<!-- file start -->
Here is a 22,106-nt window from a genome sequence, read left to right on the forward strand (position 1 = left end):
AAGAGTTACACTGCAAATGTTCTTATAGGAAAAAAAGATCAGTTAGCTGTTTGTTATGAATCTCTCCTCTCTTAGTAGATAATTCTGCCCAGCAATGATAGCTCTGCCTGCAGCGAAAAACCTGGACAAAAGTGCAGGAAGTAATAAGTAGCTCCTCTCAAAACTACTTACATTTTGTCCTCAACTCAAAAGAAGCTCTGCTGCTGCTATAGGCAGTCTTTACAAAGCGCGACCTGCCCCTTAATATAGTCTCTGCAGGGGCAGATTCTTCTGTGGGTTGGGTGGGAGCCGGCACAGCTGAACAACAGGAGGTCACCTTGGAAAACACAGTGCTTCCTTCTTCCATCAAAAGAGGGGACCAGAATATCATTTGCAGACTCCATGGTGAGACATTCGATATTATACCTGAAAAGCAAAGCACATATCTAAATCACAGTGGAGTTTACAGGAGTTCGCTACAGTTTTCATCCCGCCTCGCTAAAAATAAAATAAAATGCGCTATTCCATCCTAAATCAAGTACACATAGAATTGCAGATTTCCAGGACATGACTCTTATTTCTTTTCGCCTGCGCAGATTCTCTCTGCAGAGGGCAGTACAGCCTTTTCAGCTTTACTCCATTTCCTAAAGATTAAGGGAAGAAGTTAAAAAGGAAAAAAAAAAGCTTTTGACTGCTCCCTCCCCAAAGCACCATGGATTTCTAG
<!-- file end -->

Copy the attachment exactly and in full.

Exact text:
Here is a 22,106-nt window from a genome sequence, read left to right on the forward strand (position 1 = left end):
AAGAGTTACACTGCAAATGTTCTTATAGGAAAAAAAGATCAGTTAGCTGTTTGTTATGAATCTCTCCTCTCTTAGTAGATAATTCTGCCCAGCAATGATAGCTCTGCCTGCAGCGAAAAACCTGGACAAAAGTGCAGGAAGTAATAAGTAGCTCCTCTCAAAACTACTTACATTTTGTCCTCAACTCAAAAGAAGCTCTGCTGCTGCTATAGGCAGTCTTTACAAAGCGCGACCTGCCCCTTAATATAGTCTCTGCAGGGGCAGATTCTTCTGTGGGTTGGGTGGGAGCCGGCACAGCTGAACAACAGGAGGTCACCTTGGAAAACACAGTGCTTCCTTCTTCCATCAAAAGAGGGGACCAGAATATCATTTGCAGACTCCATGGTGAGACATTCGATATTATACCTGAAAAGCAAAGCACATATCTAAATCACAGTGGAGTTTACAGGAGTTCGCTACAGTTTTCATCCCGCCTCGCTAAAAATAAAATAAAATGCGCTATTCCATCCTAAATCAAGTACACATAGAATTGCAGATTTCCAGGACATGACTCTTATTTCTTTTCGCCTGCGCAGATTCTCTCTGCAGAGGGCAGTACAGCCTTTTCAGCTTTACTCCATTTCCTAAAGATTAAGGGAAGAAGTTAAAAAGGAAAAAAAAAAGCTTTTGACTGCTCCCTCCCCAAAGCACCATGGATTTCTAG